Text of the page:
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Volunteers prepare to run with wearable sensors to capture local air quality information in Accra, Ghana. Credit: UrbanBetter

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Blog 14 May 2024

How wearable sensors can catalyse grassroots advocacy on air pollution

Olivia Sweeney
Wearable sensors equip grassroots organisations with data on their local air pollution to campaign on their own terms. From supporting community-driven initiatives to advancing air quality monitoring and evidence-informed advocacy, we highlight learning for philanthropic funders.
What are wearable sensors? 

Wearable air quality sensors (wearables) monitor air quality by measuring levels of pollutants in the air. An example is particulate matter in the air, which harms human health and the environment. Wearables are small devices that can travel with you, meaning they can produce information on how an individual’s exposure changes throughout their day and the resulting health impacts. Wearable sensors tend to measure particulate matter (PM 1 and PM 2.5) better than they do gaseous pollutants (NO2).

Why wearables for clean air? 

You can’t improve what you don’t know. And, around the world, we know surprisingly little about the air we breathe. We know that 99% of the world’s population are breathing dirty air. But, at a local level, we mostly don’t know the makeup of our dirty.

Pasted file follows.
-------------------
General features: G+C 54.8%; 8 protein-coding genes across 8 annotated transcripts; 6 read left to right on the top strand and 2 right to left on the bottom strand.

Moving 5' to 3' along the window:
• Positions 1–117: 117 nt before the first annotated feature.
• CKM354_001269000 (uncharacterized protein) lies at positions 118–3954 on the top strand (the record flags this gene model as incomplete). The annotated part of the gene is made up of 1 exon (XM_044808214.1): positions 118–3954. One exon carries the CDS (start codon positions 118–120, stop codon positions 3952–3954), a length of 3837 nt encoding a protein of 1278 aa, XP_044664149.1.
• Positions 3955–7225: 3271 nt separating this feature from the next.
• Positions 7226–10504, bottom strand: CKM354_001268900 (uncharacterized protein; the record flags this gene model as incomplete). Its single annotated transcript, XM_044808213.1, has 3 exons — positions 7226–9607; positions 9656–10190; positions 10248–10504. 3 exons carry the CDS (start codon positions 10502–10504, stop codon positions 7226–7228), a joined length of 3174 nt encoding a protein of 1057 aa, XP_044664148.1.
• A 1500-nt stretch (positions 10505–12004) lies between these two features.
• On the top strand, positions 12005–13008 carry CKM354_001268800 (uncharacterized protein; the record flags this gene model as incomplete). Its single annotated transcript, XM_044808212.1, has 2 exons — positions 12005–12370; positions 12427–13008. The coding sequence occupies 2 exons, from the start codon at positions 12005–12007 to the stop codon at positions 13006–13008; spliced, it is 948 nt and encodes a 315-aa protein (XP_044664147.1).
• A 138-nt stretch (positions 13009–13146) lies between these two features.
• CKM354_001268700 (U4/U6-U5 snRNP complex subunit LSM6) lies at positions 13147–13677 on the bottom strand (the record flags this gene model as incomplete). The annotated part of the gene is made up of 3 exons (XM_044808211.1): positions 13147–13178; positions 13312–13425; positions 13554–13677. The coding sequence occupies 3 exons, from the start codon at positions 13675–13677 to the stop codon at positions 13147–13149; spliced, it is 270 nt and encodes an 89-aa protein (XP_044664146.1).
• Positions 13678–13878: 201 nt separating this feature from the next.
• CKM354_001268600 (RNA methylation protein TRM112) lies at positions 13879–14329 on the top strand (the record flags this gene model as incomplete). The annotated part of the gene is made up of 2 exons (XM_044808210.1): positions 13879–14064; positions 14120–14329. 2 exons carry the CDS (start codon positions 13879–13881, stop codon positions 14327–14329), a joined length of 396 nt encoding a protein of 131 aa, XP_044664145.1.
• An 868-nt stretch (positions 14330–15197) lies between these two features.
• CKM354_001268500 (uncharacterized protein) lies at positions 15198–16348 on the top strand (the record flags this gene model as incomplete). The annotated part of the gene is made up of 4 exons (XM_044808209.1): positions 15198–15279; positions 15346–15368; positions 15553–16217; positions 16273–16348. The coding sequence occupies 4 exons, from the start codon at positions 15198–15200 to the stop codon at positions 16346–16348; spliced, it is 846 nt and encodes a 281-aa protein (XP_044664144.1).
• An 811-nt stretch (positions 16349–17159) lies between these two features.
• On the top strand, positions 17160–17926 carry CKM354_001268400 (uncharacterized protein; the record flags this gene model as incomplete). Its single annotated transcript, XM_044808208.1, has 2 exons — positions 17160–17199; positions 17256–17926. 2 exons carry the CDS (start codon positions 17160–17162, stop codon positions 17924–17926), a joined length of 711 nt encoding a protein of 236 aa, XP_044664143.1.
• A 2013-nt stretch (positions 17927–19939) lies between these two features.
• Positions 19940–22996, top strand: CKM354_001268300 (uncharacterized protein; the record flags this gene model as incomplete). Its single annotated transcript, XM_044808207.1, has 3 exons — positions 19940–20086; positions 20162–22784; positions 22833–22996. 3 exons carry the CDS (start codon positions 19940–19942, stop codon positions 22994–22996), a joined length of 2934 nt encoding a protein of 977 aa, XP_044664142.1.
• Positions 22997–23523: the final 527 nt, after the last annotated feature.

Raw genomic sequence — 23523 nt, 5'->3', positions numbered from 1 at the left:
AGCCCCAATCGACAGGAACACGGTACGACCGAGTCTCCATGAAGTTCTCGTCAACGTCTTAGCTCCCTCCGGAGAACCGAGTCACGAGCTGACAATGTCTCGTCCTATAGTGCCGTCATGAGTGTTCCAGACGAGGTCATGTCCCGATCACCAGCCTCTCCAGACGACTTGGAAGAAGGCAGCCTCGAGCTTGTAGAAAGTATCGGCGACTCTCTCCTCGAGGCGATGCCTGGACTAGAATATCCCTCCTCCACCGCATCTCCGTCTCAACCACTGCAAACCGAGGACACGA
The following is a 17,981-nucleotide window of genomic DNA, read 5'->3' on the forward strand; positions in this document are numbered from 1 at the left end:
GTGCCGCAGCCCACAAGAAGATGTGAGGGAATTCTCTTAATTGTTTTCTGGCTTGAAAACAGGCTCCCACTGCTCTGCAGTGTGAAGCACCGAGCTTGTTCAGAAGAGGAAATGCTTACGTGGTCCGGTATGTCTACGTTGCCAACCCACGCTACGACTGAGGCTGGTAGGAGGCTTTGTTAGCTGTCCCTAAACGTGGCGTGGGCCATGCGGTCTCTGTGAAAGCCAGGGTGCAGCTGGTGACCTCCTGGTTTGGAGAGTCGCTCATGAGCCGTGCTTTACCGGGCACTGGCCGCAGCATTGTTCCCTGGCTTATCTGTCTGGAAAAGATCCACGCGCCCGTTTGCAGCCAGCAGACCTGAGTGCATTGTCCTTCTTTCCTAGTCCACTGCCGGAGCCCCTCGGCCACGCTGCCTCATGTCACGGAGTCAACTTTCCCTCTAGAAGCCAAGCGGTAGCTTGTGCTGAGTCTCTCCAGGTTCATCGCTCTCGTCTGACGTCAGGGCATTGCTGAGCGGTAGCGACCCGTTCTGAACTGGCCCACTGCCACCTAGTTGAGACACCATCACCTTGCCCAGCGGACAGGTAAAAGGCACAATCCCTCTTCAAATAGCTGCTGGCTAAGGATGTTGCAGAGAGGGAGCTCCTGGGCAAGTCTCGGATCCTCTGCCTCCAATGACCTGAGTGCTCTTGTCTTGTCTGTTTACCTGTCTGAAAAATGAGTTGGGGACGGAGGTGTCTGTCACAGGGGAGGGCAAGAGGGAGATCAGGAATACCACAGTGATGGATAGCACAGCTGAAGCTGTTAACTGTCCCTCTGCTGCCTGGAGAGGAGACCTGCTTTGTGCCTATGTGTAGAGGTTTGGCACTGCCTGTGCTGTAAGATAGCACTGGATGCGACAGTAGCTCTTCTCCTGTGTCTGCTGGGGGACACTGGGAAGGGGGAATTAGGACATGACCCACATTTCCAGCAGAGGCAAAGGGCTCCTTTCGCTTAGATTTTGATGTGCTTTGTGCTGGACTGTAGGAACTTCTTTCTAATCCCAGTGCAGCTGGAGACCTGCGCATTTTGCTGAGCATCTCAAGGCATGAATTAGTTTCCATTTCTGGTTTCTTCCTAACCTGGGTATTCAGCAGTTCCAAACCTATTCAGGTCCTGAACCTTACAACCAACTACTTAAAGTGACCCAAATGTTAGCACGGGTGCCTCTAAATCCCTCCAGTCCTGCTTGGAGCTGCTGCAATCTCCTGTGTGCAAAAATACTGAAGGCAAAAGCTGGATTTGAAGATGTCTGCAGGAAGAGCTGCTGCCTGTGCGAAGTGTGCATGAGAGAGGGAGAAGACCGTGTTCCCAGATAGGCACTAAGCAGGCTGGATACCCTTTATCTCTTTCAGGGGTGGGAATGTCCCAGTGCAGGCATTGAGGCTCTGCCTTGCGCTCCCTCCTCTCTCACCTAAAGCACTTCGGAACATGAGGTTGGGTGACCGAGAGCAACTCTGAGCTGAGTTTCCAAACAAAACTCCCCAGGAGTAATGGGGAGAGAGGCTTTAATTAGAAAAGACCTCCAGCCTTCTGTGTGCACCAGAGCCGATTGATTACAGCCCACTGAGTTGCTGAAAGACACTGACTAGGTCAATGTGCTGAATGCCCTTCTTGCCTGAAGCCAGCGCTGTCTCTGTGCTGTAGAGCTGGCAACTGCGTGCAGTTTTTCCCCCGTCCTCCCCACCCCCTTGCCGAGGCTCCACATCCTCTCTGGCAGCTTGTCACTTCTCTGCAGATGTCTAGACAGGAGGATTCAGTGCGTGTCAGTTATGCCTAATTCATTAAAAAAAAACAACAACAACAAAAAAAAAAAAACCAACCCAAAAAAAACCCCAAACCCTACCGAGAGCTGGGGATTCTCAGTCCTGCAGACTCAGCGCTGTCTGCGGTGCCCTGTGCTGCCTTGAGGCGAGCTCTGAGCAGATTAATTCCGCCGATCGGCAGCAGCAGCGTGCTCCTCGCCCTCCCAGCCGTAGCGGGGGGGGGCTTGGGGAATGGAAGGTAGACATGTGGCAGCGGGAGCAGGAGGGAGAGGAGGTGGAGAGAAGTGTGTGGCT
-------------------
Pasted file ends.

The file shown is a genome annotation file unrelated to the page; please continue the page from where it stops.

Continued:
This lack of air quality monitoring is a barrier to improving air quality. There are lots of reasons for this problem, such as the expense and maintenance of installing reference grade monitors. But wearable sensors are significantly cheaper, making them more accessible to governments, communities, and individuals. Although not as accurate as reference grade sensors, wearables are valuable for data gathering and closing the huge data gaps on air pollution. Wearable sensors are also versatile: they can be used dynamic monitoring and static monitoring.  

Air quality is an issue of environmental justice at a local and a global scale. The most vulnerable and often minoritised communities, who contribute least to the problem, are exposed to the dirtiest air and suffer most from the negative health and climate impacts. Again, this is where wearable sensors come in. The cheaper price makes sensors accessible to a greater diversity of people. They also expose the inequities in exposure to air pollution that the most marginalised communities experience. These communities can use wearable sensors to understand the air they breathe and turn this knowledge into advocacy for change on their terms.  

Air quality monitoring is often highly technical, poorly communicated and limited to academic or specialist audiences. But wearables can bring the problem of air pollution to life by telling human-led stories of personal exposure. They are smaller and more portable than other sensors, so communities and campaigners can gather data reflective of lived experience, telling the stories that are most relevant to them – and help legitimise their perspective on the issue of air quality.